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Apr 26

Written by: Jennifer Kumar, LMSW, Cultural Adjustment Coach/Mentor
Monday, April 26, 2010

Review of Viji Varadarajan's and Padmini Natarajan's Classic Tamil Brahmin Cuisine
Jennifer Kumar

None of that westernized Indian food here! Viji Varadarajan and Padmini Natarajan recently released an updated version of their cookbook Classic Tamil Brahmin Cuisine: Pure Vegetarian South Indian Samayal.

With over 70 mouthwatering vegetarian dishes, having this book is a good place to start learning more about how Indian food gets its flavor. Of course, this ‘Tamil Brahmin’ cuisine is a specialized, regional cuisine from South India, and may be new to many Indian food lovers who are used to the rich butter, nut, tomato and other gravy-based dishes of North India. This cuisine offers a different approach to Indian food, with unique combinations of spices such as cumin, coriander, mustard seed, chili pepper, red and green chili, black pepper, curry leaves, fenugreek (methi), turmeric, ginger, and a host of lentils. Yes, it is true that lentils, known as dhals in Indian cookery and cuisine, become a spice! Lentils can be dry roasted and ground in with spices to make all-spice powders like sambar powder or pitlai powder, or roasted in hot oil to temper sambars (stews), rasams (soups) and chutneys (relishes, dips).

Viji and her co-author, Padmini, has divided the recipes into sections based on unique vegetables used in the culinary selections of daily housewives. The vegetables highlighted throughout are native to the areas of Tamil Brahmins. Having myself have lived in some Tamil Brahmin homes during my two year stay in India, the selections she has presented take me back to my friends homes and comfort foods made by their mothers, in-laws and grandmothers. It was the food I lived on in India for two years, and the food that inspired me when I returned to America to learn Indian cooking on my own and from Indians in America.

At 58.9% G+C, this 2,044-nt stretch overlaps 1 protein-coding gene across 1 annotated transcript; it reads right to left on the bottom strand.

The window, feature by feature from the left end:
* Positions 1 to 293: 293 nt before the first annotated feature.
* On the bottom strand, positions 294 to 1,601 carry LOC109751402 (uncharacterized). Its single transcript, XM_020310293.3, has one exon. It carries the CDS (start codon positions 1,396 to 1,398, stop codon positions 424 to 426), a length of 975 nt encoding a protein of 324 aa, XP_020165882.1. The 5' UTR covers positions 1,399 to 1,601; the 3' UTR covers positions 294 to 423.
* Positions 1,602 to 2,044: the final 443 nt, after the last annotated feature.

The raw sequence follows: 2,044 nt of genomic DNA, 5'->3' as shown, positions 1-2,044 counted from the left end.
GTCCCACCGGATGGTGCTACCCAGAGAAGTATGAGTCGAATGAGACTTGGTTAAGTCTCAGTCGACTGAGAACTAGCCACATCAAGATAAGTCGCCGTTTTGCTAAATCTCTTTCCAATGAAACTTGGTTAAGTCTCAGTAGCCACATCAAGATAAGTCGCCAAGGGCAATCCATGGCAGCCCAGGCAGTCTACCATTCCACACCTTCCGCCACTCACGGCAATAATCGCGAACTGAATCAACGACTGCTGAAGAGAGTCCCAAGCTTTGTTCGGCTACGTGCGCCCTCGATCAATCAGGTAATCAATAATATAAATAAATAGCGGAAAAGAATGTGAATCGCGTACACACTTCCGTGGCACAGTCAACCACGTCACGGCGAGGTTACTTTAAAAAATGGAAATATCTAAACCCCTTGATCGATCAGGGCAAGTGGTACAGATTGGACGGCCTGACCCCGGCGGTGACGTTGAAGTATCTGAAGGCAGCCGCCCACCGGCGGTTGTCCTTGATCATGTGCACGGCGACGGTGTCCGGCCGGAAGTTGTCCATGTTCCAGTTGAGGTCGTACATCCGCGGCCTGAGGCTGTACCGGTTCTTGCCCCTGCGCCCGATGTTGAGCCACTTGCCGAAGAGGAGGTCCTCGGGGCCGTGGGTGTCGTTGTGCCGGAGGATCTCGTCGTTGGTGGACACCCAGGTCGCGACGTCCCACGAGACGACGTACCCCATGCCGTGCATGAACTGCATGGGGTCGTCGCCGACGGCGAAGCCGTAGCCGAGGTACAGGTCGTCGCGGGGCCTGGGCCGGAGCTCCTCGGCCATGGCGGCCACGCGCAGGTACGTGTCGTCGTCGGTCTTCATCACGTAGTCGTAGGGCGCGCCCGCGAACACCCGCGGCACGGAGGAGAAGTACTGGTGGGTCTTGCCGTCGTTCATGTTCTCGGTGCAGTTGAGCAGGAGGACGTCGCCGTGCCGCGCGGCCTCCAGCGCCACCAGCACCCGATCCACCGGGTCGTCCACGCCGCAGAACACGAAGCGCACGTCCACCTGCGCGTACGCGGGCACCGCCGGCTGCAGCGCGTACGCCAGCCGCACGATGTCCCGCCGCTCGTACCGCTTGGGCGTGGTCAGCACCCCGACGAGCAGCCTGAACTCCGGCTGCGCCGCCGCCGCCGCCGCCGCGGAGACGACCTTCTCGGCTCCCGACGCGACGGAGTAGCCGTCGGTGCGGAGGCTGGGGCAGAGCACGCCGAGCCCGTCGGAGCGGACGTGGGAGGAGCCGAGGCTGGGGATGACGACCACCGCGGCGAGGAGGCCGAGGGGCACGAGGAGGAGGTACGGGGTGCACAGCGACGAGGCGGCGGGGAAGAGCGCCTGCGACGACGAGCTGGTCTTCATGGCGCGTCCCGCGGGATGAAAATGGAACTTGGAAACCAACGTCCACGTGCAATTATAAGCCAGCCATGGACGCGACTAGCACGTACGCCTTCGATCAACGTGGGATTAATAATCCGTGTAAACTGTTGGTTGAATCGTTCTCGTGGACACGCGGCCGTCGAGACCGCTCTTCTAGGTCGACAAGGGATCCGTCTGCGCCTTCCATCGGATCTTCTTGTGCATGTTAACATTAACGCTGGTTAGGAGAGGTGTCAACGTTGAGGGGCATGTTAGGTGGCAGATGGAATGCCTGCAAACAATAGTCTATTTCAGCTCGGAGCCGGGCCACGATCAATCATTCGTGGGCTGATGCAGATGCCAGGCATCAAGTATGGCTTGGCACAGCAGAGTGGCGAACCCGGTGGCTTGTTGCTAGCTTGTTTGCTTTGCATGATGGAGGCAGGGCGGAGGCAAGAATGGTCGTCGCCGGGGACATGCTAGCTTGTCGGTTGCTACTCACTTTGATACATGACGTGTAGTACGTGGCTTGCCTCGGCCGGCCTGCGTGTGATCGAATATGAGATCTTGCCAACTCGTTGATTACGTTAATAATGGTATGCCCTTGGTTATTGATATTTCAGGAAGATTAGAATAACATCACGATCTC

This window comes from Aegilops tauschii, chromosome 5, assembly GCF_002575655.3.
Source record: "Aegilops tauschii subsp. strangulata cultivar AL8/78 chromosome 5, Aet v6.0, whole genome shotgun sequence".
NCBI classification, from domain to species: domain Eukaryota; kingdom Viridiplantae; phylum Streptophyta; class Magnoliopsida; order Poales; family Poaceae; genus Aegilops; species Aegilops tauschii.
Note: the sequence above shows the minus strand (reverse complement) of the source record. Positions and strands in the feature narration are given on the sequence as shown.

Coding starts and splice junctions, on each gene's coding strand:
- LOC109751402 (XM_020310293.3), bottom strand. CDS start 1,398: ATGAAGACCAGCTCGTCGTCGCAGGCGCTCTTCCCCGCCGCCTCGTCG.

In some sections, the vegetables such as banana flower, banana stem or [fresh] jackfruit or drumstick can be a challenge to find in America, while most others can be found in typical American grocery stores (beans, eggplant, okra, spinach) or a trip to your closest Indian or Asian grocery store (bitter gourd and other gourds, and other types of beans). It is indeed amazing that over 70 dishes can be made from the small variety of vegetables and roughly 30 spice combinations. This may also seem overwhelming to a newcomer of this cuisine and culinary method, but upon closer inspection it is noted that about 7 broad categories – kari (11), kozhumbu (7), kootu (10), pachadi (5), sambar (6), and usili (4) of recipes comprise about 40 individual selections in the book! When looking at the book from this angle, South Indian Tamil Brahmin cookery can become even easier. Many recipes that fall under the same category have roughly the same method, minus the main vegetable highlighted. Once the method of “kari” or “kootu” is studied, for instance, a simple substitution of a vegetable may change the dish, but the method to get to it changes only slightly. In some such cases, with a touch of creativity and adventure, a substitution of other vegetables can be used – such as a squash for kootu, or potatoes for kari, or onions for sambar or kozhumbu (onions are traditionally not used in Tamil Brahmin food).